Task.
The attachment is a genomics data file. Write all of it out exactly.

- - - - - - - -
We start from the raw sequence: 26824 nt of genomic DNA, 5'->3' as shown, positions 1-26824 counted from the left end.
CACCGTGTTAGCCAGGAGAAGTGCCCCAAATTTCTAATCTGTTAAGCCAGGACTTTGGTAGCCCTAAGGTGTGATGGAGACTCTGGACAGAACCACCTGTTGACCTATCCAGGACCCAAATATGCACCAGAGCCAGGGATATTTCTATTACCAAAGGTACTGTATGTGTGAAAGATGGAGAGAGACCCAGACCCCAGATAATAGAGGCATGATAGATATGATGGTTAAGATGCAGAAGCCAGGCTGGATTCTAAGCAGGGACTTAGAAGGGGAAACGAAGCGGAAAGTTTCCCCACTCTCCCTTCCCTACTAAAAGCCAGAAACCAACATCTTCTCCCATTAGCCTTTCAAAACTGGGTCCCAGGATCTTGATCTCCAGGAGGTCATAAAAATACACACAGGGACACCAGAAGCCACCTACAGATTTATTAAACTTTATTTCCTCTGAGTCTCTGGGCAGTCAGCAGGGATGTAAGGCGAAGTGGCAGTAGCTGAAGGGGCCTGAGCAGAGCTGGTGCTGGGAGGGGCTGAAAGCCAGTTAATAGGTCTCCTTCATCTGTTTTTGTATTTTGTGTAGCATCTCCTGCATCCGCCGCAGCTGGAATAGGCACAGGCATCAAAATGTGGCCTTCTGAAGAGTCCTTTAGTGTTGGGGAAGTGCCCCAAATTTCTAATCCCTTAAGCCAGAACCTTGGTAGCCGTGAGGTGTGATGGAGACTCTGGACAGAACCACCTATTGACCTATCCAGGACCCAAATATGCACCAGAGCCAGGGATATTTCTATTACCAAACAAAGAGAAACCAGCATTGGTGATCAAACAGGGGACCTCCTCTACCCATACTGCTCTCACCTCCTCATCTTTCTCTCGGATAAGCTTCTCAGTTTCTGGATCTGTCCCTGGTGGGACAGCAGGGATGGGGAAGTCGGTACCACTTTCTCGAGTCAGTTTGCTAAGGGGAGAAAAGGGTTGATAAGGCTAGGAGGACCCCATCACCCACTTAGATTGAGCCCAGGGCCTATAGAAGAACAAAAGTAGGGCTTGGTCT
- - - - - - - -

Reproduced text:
We start from the raw sequence: 26824 nt of genomic DNA, 5'->3' as shown, positions 1-26824 counted from the left end.
CACCGTGTTAGCCAGGAGAAGTGCCCCAAATTTCTAATCTGTTAAGCCAGGACTTTGGTAGCCCTAAGGTGTGATGGAGACTCTGGACAGAACCACCTGTTGACCTATCCAGGACCCAAATATGCACCAGAGCCAGGGATATTTCTATTACCAAAGGTACTGTATGTGTGAAAGATGGAGAGAGACCCAGACCCCAGATAATAGAGGCATGATAGATATGATGGTTAAGATGCAGAAGCCAGGCTGGATTCTAAGCAGGGACTTAGAAGGGGAAACGAAGCGGAAAGTTTCCCCACTCTCCCTTCCCTACTAAAAGCCAGAAACCAACATCTTCTCCCATTAGCCTTTCAAAACTGGGTCCCAGGATCTTGATCTCCAGGAGGTCATAAAAATACACACAGGGACACCAGAAGCCACCTACAGATTTATTAAACTTTATTTCCTCTGAGTCTCTGGGCAGTCAGCAGGGATGTAAGGCGAAGTGGCAGTAGCTGAAGGGGCCTGAGCAGAGCTGGTGCTGGGAGGGGCTGAAAGCCAGTTAATAGGTCTCCTTCATCTGTTTTTGTATTTTGTGTAGCATCTCCTGCATCCGCCGCAGCTGGAATAGGCACAGGCATCAAAATGTGGCCTTCTGAAGAGTCCTTTAGTGTTGGGGAAGTGCCCCAAATTTCTAATCCCTTAAGCCAGAACCTTGGTAGCCGTGAGGTGTGATGGAGACTCTGGACAGAACCACCTATTGACCTATCCAGGACCCAAATATGCACCAGAGCCAGGGATATTTCTATTACCAAACAAAGAGAAACCAGCATTGGTGATCAAACAGGGGACCTCCTCTACCCATACTGCTCTCACCTCCTCATCTTTCTCTCGGATAAGCTTCTCAGTTTCTGGATCTGTCCCTGGTGGGACAGCAGGGATGGGGAAGTCGGTACCACTTTCTCGAGTCAGTTTGCTAAGGGGAGAAAAGGGTTGATAAGGCTAGGAGGACCCCATCACCCACTTAGATTGAGCCCAGGGCCTATAGAAGAACAAAAGTAGGGCTTGGTCT